We’ve been working together for a couple of weeks now, and I’ve had some interesting self-realizations.  For one thing, I eat most of my meals and snacks either at the computer or standing up in the kitchen.  I’ve developed a habit of mindlessly eating while I do other things.  This is bad for both digestion and weight management.  So the first week, my assignment was to eat every morsel of food while sitting at the table.  Along with that, she instructed me to think about why I was eating.  Was I hungry?  Was I celebrating?  Was I drowning my sorrows?  Was I bored?  Do I really want it?

I quickly noticed that when I sit at the table, I am much more aware of when I am full, and I tend to stop eating sooner. Plus, I’m usually busy and eager to get up and do the next thing, so I don’t tend to eat myself into oblivion as I do when I’m mindlessly munching in front of the TV or computer.  When I lapse into my old habit of eating while I prepare dinner or work at the computer, I invariably overeat and feel gross afterward.  Dinneen promises that I can break the habit of eating mindlessly if I make a conscious effort to do my eating at the table.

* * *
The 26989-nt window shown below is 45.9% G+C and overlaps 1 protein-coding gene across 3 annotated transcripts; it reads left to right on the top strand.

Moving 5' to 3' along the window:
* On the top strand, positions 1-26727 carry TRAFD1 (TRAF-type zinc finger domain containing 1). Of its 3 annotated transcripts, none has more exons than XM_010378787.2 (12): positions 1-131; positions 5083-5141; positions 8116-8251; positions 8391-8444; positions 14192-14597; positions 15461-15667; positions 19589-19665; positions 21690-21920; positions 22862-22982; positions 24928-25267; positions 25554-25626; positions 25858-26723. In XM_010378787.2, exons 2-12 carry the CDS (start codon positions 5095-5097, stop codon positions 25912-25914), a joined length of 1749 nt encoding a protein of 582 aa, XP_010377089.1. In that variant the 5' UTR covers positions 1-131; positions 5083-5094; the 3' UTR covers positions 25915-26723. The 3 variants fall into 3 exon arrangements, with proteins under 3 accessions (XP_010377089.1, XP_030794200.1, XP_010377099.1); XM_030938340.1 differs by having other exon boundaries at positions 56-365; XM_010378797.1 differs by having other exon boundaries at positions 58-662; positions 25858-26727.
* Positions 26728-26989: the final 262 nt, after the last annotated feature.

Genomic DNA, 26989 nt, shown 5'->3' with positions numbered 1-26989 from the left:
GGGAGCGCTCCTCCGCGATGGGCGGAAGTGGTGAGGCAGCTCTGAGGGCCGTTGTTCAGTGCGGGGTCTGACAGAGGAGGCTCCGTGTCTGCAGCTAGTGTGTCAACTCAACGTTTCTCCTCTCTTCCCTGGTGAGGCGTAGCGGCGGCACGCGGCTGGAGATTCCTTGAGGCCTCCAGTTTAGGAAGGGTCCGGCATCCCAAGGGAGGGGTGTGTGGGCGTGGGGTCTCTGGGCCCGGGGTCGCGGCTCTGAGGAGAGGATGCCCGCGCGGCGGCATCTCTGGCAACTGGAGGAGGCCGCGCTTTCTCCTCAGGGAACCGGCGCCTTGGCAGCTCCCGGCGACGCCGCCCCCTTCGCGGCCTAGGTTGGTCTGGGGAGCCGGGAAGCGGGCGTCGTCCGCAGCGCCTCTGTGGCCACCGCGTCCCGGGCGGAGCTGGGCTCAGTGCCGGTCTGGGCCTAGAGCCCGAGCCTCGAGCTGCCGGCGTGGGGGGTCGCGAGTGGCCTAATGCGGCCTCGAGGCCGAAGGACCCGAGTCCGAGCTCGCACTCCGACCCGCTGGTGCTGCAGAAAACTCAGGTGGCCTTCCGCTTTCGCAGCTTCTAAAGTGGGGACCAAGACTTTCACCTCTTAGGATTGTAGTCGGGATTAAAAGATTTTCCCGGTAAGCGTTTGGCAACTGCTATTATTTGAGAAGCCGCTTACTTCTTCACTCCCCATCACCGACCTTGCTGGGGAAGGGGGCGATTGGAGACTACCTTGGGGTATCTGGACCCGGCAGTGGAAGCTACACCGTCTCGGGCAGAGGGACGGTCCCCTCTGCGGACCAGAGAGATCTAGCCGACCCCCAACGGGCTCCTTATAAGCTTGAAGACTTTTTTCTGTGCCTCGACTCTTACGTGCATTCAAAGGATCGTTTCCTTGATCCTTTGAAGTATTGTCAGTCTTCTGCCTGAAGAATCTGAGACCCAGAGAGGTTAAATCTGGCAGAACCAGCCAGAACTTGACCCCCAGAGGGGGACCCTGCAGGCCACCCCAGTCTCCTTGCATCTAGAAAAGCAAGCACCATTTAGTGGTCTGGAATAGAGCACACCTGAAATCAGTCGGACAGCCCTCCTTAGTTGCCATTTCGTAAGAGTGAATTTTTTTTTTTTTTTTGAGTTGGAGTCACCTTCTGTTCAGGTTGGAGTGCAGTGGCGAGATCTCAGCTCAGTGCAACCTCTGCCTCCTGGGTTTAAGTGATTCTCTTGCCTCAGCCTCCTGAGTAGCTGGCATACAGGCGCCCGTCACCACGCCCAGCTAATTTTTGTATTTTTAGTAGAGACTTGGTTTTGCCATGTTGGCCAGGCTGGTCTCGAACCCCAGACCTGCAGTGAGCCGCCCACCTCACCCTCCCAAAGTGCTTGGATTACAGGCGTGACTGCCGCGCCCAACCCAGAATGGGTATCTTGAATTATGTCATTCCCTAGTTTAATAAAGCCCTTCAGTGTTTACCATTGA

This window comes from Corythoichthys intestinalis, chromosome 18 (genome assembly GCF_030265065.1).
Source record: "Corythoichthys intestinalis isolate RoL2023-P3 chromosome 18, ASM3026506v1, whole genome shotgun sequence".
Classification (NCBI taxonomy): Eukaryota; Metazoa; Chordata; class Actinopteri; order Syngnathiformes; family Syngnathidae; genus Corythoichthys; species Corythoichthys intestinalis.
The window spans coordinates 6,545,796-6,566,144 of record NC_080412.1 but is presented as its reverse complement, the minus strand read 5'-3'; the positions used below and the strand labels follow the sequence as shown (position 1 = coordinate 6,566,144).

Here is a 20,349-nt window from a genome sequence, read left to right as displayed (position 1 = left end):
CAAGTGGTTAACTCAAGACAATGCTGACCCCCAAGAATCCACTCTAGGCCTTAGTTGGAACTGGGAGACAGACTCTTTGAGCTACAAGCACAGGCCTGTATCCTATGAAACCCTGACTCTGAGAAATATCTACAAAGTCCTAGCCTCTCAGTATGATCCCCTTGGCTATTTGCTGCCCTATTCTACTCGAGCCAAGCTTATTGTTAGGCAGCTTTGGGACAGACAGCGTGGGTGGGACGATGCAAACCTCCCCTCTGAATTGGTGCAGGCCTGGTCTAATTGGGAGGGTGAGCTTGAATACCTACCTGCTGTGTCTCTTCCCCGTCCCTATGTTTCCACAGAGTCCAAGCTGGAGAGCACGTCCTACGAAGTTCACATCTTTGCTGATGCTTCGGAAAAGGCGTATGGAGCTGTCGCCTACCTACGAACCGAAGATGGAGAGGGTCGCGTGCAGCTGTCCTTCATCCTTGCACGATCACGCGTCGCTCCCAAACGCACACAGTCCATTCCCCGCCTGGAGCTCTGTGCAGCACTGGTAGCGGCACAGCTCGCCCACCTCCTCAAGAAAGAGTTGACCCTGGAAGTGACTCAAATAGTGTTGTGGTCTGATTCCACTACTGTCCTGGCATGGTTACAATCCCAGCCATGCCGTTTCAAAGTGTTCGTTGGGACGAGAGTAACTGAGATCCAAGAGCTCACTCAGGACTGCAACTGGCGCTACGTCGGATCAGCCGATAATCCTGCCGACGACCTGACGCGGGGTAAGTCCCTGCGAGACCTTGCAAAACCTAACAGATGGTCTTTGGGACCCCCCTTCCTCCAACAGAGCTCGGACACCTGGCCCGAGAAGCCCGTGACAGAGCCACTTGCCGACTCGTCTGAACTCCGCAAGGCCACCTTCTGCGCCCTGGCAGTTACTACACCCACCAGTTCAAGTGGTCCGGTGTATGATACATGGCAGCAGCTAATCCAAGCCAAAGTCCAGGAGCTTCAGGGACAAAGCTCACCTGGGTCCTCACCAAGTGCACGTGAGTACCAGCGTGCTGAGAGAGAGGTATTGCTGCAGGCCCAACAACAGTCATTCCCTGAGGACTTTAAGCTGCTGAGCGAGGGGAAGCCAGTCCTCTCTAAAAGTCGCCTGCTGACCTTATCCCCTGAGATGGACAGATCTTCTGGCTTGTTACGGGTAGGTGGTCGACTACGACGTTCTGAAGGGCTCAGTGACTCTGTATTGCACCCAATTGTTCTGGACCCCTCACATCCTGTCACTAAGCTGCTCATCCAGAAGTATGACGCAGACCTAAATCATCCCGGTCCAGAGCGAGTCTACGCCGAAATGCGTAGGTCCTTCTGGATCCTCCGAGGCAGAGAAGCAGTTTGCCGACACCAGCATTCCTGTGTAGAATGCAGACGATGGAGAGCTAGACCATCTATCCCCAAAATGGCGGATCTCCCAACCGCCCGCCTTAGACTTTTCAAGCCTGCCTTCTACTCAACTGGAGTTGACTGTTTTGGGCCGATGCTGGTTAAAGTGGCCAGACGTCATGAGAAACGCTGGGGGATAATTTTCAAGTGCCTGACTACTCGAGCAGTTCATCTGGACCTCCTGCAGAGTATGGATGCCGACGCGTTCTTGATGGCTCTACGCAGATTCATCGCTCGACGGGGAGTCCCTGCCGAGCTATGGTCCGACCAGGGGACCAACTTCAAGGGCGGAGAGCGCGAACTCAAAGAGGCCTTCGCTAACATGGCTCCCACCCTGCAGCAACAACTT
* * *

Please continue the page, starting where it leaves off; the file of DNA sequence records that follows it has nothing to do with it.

The other thing I’ve been doing is keeping a food journal, and not only do I write down what I eat and where I am while I’m eating, but I write down how I feel afterward.  I email my food logs to Dinneen before each Skype appointment, and she looks over them and makes suggestions based on my eating patterns.  I wasn’t surprised when she told me that I need more variety in my diet.  She explained that if I’m eating a better variety of foods, I’ll be more satisfied and won’t have as many cravings to eat.  So this week my assignment is to incorporate more protein and fruits and veggies into my diet.  Check. I can do that.  But then she dropped a bombshell on me.

She wants me to work on breaking my addiction to the scale.